Erdogan has met demonstrators this week

First successes

Many saw the discussion between Erdogan and the protestors' representatives as an important step in the right direction. The artists and intellectuals were invited to a discussion with Erdogan in Ankara that ended up taking nearly four hours. The participants included the "Taksim Solidarity Platform," one of the most important elements of the protest movement. According to the BBC, the Platform's representative Tayfun Kahraman described the result of the talks with the prime minister as "positive."

Erdogan for his part declared that the planned building project in the Gezi Park would not continue until a court ruling on the matter had been taken. And even if the court should uphold Erdogan's position, the prime minister promised to consider a referendum on the building plans in the park.

"The meeting was proof that the demonstrators' demands were right," said Adanali, while the previous talks with famous people at the start of the week had mainly been a PR exercise, he argued. "It was important that Erdogan met directly with the Taksim Solidarity Platform."

The prime minister's willingness to talk has also led to changes within society. One 16-year-old demonstrator says that people had started to see that they could express their opinions.

"People were scared that they could be locked up for the things they said," he told DW. "Now you can see them expressing themselves much more freely. I think it will be better from now on. Nothing will be like before."

'It's about much more'

In this photo released by the Turkish Prime Minister's Press Office, Turkish Prime Minister Recep Tayyip Erdogan, right, and some of his ministers and advisors meet with with a group of activists in his offices at his Justice and Development Party in Ankara, Turkey, Wednesday, June 12, 2013. There was no official announcement as to who exactly was be taking part _ and whether the meeting would be able to broker an end to the protests. Activists had doubts about the talks' legitimacy. An actor and a singer _ with unclear connections to the protesters _ had agreed to take part, and some leaders of civil society groups, including Greenpeace, had said they would not participate because of an “environment of violence” in Turkey. (AP Photo/Kayhan Ozer, Turkish Prime Minister's Press Office)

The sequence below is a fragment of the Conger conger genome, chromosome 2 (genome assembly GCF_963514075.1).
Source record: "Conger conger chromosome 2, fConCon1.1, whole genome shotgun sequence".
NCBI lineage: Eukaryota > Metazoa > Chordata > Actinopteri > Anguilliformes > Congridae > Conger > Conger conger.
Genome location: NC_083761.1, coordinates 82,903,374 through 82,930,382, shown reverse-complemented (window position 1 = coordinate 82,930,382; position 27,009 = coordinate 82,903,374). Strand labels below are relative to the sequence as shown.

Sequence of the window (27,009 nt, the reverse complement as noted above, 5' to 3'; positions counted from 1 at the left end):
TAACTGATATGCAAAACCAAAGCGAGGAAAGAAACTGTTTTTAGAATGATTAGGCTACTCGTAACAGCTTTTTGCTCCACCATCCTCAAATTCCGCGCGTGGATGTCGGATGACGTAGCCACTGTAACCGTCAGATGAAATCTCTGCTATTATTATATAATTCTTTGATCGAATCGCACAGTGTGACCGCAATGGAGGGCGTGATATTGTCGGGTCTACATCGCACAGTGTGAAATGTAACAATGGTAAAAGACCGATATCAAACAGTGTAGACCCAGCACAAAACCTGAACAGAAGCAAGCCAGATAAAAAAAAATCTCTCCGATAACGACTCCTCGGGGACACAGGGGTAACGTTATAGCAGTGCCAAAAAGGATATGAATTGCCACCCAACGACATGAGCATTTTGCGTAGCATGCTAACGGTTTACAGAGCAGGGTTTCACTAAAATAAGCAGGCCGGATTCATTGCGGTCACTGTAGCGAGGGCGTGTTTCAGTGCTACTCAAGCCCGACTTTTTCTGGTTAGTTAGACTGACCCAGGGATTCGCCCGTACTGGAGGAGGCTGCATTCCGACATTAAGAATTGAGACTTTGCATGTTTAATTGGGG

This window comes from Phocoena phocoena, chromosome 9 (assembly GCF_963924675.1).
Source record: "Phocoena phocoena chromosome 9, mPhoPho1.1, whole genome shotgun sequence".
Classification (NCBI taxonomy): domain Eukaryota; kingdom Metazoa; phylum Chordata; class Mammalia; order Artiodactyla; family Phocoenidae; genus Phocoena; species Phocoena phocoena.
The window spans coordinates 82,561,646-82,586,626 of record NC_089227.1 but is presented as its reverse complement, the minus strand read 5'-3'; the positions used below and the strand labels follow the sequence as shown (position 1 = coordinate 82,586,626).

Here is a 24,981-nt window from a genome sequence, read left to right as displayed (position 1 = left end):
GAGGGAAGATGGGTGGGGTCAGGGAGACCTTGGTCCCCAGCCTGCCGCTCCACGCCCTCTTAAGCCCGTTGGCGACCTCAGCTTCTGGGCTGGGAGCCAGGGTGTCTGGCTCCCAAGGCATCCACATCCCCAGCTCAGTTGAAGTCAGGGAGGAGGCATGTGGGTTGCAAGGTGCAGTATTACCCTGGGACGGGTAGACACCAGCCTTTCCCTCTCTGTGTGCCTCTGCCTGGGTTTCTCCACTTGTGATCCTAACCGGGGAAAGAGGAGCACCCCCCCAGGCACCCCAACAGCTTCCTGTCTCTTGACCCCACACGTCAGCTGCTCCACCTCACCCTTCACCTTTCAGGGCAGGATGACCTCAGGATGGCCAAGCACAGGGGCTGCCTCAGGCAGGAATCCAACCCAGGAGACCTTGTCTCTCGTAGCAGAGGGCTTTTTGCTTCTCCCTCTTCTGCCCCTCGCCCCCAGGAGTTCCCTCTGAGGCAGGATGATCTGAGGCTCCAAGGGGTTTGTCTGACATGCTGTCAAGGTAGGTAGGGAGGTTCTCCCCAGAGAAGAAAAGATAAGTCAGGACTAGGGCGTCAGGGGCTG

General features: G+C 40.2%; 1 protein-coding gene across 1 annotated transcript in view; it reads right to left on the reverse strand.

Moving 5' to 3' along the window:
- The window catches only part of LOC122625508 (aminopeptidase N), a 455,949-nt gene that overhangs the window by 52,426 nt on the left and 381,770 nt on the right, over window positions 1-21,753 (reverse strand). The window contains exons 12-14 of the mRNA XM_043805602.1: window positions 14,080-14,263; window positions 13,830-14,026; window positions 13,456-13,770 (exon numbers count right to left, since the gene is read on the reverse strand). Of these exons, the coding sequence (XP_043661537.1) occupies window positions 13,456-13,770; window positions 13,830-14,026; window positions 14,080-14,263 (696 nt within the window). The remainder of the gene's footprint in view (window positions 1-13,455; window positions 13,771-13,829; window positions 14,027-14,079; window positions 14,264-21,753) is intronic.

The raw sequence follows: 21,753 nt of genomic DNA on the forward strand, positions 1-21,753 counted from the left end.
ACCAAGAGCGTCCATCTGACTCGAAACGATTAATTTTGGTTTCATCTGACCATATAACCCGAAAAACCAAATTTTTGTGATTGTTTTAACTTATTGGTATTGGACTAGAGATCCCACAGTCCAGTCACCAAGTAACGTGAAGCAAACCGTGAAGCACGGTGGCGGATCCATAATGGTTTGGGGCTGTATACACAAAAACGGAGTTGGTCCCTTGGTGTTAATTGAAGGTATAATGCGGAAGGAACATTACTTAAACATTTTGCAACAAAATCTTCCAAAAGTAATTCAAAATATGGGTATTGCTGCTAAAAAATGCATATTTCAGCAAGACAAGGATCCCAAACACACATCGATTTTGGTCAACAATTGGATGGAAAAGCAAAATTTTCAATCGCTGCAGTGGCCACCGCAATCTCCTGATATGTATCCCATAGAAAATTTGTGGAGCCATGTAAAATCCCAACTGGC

The talks were considered a real step forward

The latest talks between Erdogan and the demonstrators were mainly about the future of the park - one reason why Adanali saw a dark side to Erdogan's behavior.

"It's easier for Erdogan to solve the problem by focusing on the park," he said. "It's much more difficult to take on the responsibility for the police violence and to take measures against it. Because the violence is also an expression from the government."

The young political scientist said Erdogan is trying to draw attention mainly to the park - which will ultimately fail to satisfy the demonstrators. "The way that the government is using violence, pressure, and an authoritarian rule, does raise doubts that it will really change its style of government," he said.

Demonstrator Zeliha Ocak said Erdogan's policies are ambiguous. "People here are educated," the 26-year-old told DW. "They don't believe him anymore. They can see through his lies very quickly. We've been here for 17 days, and only yesterday he accepted a group of real demonstrators to talk." The prime minister, she said, does not represent the nation's young people - or else he would listen to them.